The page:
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Kane County drug crime defense attorneyThere are multiple different types of illegal drugs and controlled substances that may be available to people in the United States. These substances are strictly regulated, and possession of illegal drugs can result in serious criminal charges. However, a person can be charged with an even more serious offense if they are accused of manufacturing drugs or selling controlled substances. These charges may apply if a person allegedly sold or delivered drugs to someone else, but possession of large amounts of drugs may also be seen as an indication that a person intends to sell or distribute these substances. Those who are facing these types of drug charges should be sure to understand how Illinois law applies to their situation, and by working with a criminal defense attorney, they can determine the best strategy for defense.

Drug Manufacture and Drug Delivery Charges in Illinois

According to the Illinois Controlled Substances Act, drug manufacturing involves producing, preparing, compounding, or processing controlled substances. This may include mixing different components of a drug, synthesizing chemical substances, or packaging and labeling substances to make them available for sale. Drug delivery includes any transfer of possession of controlled substances from one person to another, whether a person does or does not receive payment or anything else in exchange.

The specific penalties for drug manufacturing or delivery will depend on the types and amounts of drugs involved in a case. For substances that are grouped in Schedule I and classified as the most dangerous and addictive drugs with little to no legitimate medical uses, manufacturing, delivering, or possessing with intent to deliver will result in Class 1 felony charges at minimum, and for larger amounts, a person may face Class X felony charges.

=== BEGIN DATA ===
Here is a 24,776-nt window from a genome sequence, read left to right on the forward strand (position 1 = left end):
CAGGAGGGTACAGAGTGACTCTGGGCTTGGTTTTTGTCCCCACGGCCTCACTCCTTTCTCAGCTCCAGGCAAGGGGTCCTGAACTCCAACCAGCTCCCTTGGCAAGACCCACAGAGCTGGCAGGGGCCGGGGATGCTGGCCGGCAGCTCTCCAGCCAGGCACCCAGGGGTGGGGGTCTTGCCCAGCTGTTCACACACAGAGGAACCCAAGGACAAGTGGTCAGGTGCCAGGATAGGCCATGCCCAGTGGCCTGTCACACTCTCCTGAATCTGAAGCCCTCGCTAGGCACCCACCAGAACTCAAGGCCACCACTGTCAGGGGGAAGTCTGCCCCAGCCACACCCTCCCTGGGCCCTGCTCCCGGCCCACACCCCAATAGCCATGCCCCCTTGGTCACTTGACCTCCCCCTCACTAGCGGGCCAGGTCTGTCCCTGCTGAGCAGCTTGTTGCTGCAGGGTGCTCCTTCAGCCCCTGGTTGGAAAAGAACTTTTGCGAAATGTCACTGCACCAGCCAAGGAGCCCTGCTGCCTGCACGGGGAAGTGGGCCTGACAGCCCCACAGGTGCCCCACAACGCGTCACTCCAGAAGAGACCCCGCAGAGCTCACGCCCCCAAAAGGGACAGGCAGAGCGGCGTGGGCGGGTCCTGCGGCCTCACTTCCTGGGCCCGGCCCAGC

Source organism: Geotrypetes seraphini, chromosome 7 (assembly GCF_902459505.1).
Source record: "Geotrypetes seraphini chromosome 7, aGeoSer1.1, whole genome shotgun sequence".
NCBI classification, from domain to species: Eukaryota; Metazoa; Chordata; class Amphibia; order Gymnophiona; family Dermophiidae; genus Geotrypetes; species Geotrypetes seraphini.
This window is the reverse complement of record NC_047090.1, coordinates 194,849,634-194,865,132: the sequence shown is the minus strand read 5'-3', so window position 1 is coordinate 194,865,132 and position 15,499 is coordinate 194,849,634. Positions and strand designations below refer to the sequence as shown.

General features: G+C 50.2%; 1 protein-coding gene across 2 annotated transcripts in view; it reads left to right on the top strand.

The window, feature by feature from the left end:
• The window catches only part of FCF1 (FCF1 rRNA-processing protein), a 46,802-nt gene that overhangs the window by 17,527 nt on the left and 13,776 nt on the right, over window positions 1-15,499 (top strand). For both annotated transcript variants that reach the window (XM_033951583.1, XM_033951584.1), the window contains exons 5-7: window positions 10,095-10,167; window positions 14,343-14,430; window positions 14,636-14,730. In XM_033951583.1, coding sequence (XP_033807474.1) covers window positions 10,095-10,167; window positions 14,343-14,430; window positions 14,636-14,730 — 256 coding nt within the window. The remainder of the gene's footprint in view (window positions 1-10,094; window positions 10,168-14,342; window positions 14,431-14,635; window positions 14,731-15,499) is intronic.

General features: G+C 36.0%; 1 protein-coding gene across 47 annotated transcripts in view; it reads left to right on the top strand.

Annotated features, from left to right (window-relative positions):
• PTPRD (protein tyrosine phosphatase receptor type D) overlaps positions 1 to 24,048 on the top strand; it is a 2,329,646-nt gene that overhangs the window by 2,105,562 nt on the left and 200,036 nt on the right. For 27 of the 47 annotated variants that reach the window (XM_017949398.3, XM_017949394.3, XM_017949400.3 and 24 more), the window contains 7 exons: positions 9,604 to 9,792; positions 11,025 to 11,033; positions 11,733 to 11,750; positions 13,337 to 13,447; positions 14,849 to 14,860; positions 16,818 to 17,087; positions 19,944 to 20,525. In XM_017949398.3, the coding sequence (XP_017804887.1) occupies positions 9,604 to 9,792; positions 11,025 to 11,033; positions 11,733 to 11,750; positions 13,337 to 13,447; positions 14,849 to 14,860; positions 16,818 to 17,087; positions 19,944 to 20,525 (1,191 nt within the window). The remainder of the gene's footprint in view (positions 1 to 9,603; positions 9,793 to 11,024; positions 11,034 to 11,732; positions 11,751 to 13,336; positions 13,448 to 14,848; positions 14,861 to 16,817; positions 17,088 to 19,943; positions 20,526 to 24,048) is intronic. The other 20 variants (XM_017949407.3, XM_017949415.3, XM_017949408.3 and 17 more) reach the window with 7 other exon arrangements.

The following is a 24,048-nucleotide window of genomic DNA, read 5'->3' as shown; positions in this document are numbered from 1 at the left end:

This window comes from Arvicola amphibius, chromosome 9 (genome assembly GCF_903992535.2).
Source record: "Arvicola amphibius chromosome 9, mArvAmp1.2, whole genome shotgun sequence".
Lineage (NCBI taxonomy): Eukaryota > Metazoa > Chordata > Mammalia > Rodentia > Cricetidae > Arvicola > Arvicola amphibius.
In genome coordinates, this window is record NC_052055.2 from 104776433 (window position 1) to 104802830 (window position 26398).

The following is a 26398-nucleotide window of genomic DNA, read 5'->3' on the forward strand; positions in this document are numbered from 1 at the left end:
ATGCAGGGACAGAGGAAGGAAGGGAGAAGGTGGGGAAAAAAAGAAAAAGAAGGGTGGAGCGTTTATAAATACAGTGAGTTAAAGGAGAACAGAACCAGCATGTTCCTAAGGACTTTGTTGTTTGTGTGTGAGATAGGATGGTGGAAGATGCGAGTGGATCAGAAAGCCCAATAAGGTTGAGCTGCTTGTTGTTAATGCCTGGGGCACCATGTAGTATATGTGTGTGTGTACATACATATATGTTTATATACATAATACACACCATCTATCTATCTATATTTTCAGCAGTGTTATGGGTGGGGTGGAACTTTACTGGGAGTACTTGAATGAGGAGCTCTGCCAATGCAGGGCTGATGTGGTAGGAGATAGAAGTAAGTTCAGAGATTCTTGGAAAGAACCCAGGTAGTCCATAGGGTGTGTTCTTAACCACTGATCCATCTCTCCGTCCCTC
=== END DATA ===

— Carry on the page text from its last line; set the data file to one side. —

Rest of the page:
For example, manufacturing or delivering between 1 and 15 grams of heroin or cocaine is a Class 1 felony, and a conviction can result in a jail sentence of 4 to 15 years and a maximum fine of $250,000. For cases involving more than 15 grams, Class X felony charges will apply, and in cases involving more than 100 grams, fines may be as high as $500,000 or the total street value of the drugs. A person will face a minimum six-year prison sentence if they are convicted of a Class X felony, with longer sentences for higher amounts of drugs. The maximum sentence, which applies in cases involving 900 grams or more of heroin or cocaine, is 60 years.

While lesser charges will apply for drugs that are considered less dangerous, all cases involving the manufacture or delivery of controlled substances will result in felony charges. Even in cases involving Schedule V drugs, which are considered the least dangerous and addictive substances, a person may be charged with a Class 3 felony, and a conviction can result in a jail sentence of two to five years and a fine of up to $75,000.

Contact Our Elgin, IL Drug Charges Defense Attorney

If you have been accused of manufacturing or selling controlled substances, you need a knowledgeable attorney on your side who can help you determine your best options for defense. The Law Office of Brian J. Mirandola provides legal help in cases involving drug possession and drug trafficking, and we will fight to protect your rights and help you avoid a conviction. Contact our Kane County drug crimes defense lawyer at 847-488-0889 to set up a complimentary consultation.

 

Sources:

https://www.ilga.gov/legislation/ilcs/ilcs5.asp?ActID=1941&ChapterID=53

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Kane County DUI defense attorneyOver the past several years, marijuana use has become more and more accepted throughout the United States, and multiple states, including Illinois, have made this drug legal for people to buy and use for both medical and recreational purposes. As of January 1, 2020, Illinois residents who are over the age of 21 can possess up to 30 grams of cannabis plants, 5 grams of concentrated cannabis, or 500 milligrams of products containing THC, and visitors to the state can possess half of these amounts. However, while marijuana users may no longer face drug possession charges, they may still be charged with DUI if they are found to be operating a vehicle while under the influence of this drug.

Marijuana DUI and Related Charges